We were soon off to Nippon Ichi’s corner of the show floor where we’d learn about their latest bunch of anime-inspired releases. The focus this time was very clearly on Labyrinth of Refrain: Coven of Dusk, a dungeon crawler that may or may not be set in the same universe as Witch and the Hundred Knight. Much like Disgaea takes strategy RPGs and cranks them up to 11, Coven of Dusk does the same with dungeon-crawlers.
You don’t control a party of adventurers here; instead you bring a whole army in with you, up to 40 Puppets who do your bidding and support one another as you explore. As you can imagine, there’s layer upon layer of complex and intertwining systems used to advance your characters and make them more powerful, and you can be sure that there’s going to be plenty of content pushing you to use all of them to the best of your ability.
Speaking of Disgaea, we’re seeing a classic return with the release of Disgaea 1 Complete, a remaster of the very first title in the fan-favorite series. This is largely an aesthetic update, with special attention paid to graphics and animations – gameplay remains much as it was in the original release, which might prove to be disappointing after subsequent games have done so much to refine the formula. Still, from a nostalgia perspective this one’s just perfect, so if you grew up playing these strategy-RPGs you can’t really go wrong here.
Speaking of nostalgia, if you’re from the West you might not have all that much for Metal Max. We’ve only seen a couple entries in that series here, after all, though it gets quite a bit of attention in Japan. NIS would like to raise a little tank awareness, though, so they’re localizing the latest in the series Metal Max Xeno.
As post-apocalyptic wanderer Talis, you’ll use a high-tech prosthetic, a pair of swords and a badass, fully customizable battle tank to scour the wastes and seek revenge. I was particularly taken with the aesthetic here; it’s got a Trigun feel that really pushed all the right buttons for me, so I can’t wait to play Metal Max Xeno when it launches.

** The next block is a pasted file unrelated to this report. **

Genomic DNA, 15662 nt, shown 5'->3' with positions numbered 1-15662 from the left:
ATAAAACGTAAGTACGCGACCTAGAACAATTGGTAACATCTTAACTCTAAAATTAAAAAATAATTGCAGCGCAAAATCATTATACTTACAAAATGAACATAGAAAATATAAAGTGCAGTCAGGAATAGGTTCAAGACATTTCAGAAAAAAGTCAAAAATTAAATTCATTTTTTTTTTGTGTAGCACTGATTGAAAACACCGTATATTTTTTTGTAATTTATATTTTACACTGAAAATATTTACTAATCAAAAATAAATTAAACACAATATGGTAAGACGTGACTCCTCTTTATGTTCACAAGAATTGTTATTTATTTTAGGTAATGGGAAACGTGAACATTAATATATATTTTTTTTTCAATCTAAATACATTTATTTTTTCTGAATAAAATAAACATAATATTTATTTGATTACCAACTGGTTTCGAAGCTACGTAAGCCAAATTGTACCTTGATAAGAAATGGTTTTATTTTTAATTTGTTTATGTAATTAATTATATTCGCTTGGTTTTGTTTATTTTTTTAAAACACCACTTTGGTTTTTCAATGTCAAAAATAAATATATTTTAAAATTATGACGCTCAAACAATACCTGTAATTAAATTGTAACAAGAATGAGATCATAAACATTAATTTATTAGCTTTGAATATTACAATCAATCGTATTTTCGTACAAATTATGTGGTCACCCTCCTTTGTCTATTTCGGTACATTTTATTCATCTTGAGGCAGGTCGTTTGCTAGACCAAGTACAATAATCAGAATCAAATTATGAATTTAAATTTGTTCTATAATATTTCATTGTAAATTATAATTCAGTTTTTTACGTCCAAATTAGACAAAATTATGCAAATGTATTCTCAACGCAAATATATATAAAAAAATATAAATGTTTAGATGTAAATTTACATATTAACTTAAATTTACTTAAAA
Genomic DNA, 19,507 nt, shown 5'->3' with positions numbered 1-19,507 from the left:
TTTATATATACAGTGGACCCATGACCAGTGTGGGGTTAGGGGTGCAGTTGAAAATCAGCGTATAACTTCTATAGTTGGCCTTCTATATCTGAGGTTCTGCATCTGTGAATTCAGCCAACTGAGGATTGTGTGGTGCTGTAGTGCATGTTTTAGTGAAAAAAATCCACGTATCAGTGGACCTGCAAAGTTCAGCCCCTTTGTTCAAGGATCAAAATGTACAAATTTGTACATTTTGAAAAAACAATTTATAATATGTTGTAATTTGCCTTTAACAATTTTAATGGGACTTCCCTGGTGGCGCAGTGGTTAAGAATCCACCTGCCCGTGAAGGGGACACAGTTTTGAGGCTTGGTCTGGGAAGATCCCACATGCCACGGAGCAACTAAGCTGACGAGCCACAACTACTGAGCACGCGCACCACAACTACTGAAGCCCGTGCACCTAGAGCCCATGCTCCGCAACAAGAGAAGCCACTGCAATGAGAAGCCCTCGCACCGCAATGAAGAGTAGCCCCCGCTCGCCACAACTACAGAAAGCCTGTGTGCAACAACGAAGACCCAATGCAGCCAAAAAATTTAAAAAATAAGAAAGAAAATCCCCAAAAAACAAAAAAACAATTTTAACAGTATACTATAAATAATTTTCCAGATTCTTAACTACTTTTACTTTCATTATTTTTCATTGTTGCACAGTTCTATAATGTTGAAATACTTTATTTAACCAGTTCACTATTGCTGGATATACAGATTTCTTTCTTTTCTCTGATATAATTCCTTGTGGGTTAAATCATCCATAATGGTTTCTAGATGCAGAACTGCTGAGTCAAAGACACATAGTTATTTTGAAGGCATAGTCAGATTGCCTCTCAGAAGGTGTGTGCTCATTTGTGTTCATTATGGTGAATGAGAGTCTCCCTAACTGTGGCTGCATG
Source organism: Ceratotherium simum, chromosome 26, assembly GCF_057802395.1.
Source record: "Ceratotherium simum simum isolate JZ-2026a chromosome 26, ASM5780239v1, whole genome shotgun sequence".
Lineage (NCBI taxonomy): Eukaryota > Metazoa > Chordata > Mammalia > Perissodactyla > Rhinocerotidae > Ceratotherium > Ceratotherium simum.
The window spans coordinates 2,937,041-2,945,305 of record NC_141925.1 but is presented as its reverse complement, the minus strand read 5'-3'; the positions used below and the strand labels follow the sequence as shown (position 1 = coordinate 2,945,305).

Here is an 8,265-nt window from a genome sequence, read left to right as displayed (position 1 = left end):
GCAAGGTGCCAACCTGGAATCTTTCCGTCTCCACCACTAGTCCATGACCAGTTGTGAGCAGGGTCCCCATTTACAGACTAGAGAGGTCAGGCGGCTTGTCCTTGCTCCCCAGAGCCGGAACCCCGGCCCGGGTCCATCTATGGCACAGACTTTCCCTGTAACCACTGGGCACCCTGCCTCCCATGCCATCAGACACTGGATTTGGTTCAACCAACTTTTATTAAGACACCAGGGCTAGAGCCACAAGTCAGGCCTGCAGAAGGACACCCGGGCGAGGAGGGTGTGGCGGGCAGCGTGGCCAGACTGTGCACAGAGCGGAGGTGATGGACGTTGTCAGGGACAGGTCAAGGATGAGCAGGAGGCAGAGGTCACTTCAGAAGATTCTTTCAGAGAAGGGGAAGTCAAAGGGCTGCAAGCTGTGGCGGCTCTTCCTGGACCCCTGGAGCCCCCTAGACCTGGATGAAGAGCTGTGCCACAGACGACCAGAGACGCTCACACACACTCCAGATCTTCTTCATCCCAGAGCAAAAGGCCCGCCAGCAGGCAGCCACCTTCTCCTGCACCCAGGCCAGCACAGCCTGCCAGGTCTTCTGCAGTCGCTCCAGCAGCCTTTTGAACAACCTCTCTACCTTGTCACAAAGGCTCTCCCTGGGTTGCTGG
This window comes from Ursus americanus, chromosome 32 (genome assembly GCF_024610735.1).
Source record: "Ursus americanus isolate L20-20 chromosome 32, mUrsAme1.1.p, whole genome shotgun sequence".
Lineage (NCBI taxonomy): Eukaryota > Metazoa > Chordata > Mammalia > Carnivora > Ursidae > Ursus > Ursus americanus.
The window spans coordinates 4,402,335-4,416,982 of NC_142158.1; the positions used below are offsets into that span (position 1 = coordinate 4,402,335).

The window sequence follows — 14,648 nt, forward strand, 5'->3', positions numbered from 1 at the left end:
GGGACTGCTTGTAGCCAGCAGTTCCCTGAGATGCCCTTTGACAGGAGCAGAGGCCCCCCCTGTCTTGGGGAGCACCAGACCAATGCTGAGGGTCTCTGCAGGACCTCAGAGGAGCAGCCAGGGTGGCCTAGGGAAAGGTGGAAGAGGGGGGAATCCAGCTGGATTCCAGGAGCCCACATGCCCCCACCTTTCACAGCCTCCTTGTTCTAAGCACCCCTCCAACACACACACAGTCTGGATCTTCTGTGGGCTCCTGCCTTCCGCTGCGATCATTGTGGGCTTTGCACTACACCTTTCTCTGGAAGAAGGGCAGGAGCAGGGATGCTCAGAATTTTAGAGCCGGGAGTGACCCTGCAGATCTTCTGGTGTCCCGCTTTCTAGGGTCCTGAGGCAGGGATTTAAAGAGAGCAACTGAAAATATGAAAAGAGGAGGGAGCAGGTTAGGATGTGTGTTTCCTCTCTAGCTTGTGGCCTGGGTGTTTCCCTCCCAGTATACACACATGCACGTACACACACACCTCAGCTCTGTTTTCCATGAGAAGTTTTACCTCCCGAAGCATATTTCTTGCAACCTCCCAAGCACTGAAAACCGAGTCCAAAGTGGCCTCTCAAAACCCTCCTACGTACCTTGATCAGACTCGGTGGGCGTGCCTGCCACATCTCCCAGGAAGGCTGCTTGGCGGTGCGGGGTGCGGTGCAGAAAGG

NIS even had a fighting game in SNK Heroines Tag Team Frenzy, which stars classic ladies from throughout SNK’s storied fighting history. There’s clearly a little bit of fanservice and pandering going on based on the outfits they’re dressed in, but I was pleased to discover I could have classic characters like Nakoruru wear their iconic costumes instead of, uh…very little.
When it comes to combat, SNK Heroines goes for a simplified approach somewhat similar to games like Smash Bros.; inputs are highly simplified, with a dedicated button for special attacks rather than using complex commands, items that can be collected and thrown at foes, and battles that only end when one side lands a Dream Finish attack. It smacks of a game that would be a good fit for parties and get-togethers thanks to its easy-to-pick-up system.
All told, NIS America has plenty to keep anxious fans fingers more than busy with a variety of Japanese imports that all look like they’re worth waiting for. And that’s the hardest part – the waiting!